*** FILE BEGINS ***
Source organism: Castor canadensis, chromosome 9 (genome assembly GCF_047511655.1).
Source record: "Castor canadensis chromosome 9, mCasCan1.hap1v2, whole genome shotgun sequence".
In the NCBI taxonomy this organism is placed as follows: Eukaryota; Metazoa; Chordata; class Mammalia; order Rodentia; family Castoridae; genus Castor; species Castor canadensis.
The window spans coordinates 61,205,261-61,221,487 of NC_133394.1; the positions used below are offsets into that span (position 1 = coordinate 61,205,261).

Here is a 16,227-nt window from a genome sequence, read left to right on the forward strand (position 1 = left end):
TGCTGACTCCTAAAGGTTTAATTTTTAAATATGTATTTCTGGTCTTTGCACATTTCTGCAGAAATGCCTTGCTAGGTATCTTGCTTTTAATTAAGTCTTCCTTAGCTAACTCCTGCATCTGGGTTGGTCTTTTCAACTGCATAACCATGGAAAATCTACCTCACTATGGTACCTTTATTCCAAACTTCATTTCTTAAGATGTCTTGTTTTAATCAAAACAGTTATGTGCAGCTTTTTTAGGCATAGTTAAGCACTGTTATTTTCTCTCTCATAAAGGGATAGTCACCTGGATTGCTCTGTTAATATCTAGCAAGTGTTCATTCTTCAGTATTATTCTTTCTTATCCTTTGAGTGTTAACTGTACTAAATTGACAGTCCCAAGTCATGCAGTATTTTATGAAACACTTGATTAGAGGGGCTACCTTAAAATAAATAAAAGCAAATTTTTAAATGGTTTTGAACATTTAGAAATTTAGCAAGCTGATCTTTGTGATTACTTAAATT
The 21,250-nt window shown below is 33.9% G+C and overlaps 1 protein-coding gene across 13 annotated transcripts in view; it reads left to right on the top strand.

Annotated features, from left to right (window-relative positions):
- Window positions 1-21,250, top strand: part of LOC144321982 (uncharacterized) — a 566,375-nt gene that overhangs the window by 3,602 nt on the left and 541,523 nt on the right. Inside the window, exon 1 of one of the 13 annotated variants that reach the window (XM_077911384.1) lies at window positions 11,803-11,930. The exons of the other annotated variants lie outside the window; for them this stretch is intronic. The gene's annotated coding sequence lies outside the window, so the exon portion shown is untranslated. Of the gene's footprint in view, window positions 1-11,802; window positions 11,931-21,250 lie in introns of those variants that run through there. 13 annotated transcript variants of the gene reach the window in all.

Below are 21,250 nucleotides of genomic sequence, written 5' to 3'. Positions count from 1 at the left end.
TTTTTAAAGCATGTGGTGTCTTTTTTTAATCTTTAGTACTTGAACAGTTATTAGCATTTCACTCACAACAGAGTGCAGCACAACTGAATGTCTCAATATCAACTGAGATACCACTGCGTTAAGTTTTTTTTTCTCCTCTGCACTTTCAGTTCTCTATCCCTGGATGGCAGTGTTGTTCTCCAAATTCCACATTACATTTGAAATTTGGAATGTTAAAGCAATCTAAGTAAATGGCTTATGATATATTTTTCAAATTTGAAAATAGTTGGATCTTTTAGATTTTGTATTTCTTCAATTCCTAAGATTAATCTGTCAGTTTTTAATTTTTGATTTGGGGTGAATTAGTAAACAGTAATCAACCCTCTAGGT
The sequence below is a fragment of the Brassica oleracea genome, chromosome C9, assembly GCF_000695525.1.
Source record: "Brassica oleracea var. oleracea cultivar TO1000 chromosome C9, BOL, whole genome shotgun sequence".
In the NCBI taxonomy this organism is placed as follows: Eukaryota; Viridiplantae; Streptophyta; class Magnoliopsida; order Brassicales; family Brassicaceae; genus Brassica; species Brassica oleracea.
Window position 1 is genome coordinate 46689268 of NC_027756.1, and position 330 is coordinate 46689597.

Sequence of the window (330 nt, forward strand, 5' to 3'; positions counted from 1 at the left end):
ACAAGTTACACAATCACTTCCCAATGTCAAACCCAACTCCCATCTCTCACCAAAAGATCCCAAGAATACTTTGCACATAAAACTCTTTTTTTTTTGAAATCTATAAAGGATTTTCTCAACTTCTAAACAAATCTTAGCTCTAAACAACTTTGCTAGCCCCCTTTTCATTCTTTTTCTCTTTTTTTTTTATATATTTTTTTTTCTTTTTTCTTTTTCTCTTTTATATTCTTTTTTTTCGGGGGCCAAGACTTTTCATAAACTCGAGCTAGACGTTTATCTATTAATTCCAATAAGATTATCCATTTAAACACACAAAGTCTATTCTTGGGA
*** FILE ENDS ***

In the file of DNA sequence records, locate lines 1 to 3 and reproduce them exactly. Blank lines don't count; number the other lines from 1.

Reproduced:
Source organism: Castor canadensis, chromosome 9 (genome assembly GCF_047511655.1).
Source record: "Castor canadensis chromosome 9, mCasCan1.hap1v2, whole genome shotgun sequence".
In the NCBI taxonomy this organism is placed as follows: Eukaryota; Metazoa; Chordata; class Mammalia; order Rodentia; family Castoridae; genus Castor; species Castor canadensis.